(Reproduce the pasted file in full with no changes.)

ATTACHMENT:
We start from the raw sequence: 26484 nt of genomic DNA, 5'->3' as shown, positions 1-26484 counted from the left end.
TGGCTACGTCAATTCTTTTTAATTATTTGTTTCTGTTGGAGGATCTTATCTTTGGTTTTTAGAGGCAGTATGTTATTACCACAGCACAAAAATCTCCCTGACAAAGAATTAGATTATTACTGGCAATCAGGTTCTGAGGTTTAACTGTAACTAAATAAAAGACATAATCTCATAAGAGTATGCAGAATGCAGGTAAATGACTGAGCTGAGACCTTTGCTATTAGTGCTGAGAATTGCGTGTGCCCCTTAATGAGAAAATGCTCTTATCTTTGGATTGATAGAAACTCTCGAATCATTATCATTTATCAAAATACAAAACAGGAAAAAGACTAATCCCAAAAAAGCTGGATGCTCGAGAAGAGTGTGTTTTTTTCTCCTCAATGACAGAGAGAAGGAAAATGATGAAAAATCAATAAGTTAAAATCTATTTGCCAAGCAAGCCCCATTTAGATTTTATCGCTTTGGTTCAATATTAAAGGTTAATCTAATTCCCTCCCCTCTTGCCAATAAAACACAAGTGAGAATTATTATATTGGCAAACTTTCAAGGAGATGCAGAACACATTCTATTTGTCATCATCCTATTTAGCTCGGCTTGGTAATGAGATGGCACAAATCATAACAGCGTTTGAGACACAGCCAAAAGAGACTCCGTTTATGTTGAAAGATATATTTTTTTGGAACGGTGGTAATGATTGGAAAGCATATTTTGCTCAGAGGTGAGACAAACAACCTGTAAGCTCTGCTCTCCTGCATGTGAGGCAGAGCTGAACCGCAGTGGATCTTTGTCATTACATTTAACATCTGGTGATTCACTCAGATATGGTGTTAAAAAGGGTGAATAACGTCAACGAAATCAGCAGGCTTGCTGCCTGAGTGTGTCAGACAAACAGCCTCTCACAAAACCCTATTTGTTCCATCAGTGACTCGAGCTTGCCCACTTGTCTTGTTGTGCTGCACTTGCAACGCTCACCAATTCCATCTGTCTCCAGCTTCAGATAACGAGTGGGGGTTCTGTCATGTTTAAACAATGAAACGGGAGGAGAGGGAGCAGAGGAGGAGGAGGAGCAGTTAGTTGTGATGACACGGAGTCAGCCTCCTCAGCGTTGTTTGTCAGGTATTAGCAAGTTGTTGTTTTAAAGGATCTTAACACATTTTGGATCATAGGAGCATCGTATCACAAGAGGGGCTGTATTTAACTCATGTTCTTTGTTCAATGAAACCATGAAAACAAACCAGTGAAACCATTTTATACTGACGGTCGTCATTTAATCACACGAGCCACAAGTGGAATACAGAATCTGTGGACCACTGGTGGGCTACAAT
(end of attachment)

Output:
We start from the raw sequence: 26484 nt of genomic DNA, 5'->3' as shown, positions 1-26484 counted from the left end.
TGGCTACGTCAATTCTTTTTAATTATTTGTTTCTGTTGGAGGATCTTATCTTTGGTTTTTAGAGGCAGTATGTTATTACCACAGCACAAAAATCTCCCTGACAAAGAATTAGATTATTACTGGCAATCAGGTTCTGAGGTTTAACTGTAACTAAATAAAAGACATAATCTCATAAGAGTATGCAGAATGCAGGTAAATGACTGAGCTGAGACCTTTGCTATTAGTGCTGAGAATTGCGTGTGCCCCTTAATGAGAAAATGCTCTTATCTTTGGATTGATAGAAACTCTCGAATCATTATCATTTATCAAAATACAAAACAGGAAAAAGACTAATCCCAAAAAAGCTGGATGCTCGAGAAGAGTGTGTTTTTTTCTCCTCAATGACAGAGAGAAGGAAAATGATGAAAAATCAATAAGTTAAAATCTATTTGCCAAGCAAGCCCCATTTAGATTTTATCGCTTTGGTTCAATATTAAAGGTTAATCTAATTCCCTCCCCTCTTGCCAATAAAACACAAGTGAGAATTATTATATTGGCAAACTTTCAAGGAGATGCAGAACACATTCTATTTGTCATCATCCTATTTAGCTCGGCTTGGTAATGAGATGGCACAAATCATAACAGCGTTTGAGACACAGCCAAAAGAGACTCCGTTTATGTTGAAAGATATATTTTTTTGGAACGGTGGTAATGATTGGAAAGCATATTTTGCTCAGAGGTGAGACAAACAACCTGTAAGCTCTGCTCTCCTGCATGTGAGGCAGAGCTGAACCGCAGTGGATCTTTGTCATTACATTTAACATCTGGTGATTCACTCAGATATGGTGTTAAAAAGGGTGAATAACGTCAACGAAATCAGCAGGCTTGCTGCCTGAGTGTGTCAGACAAACAGCCTCTCACAAAACCCTATTTGTTCCATCAGTGACTCGAGCTTGCCCACTTGTCTTGTTGTGCTGCACTTGCAACGCTCACCAATTCCATCTGTCTCCAGCTTCAGATAACGAGTGGGGGTTCTGTCATGTTTAAACAATGAAACGGGAGGAGAGGGAGCAGAGGAGGAGGAGGAGCAGTTAGTTGTGATGACACGGAGTCAGCCTCCTCAGCGTTGTTTGTCAGGTATTAGCAAGTTGTTGTTTTAAAGGATCTTAACACATTTTGGATCATAGGAGCATCGTATCACAAGAGGGGCTGTATTTAACTCATGTTCTTTGTTCAATGAAACCATGAAAACAAACCAGTGAAACCATTTTATACTGACGGTCGTCATTTAATCACACGAGCCACAAGTGGAATACAGAATCTGTGGACCACTGGTGGGCTACAAT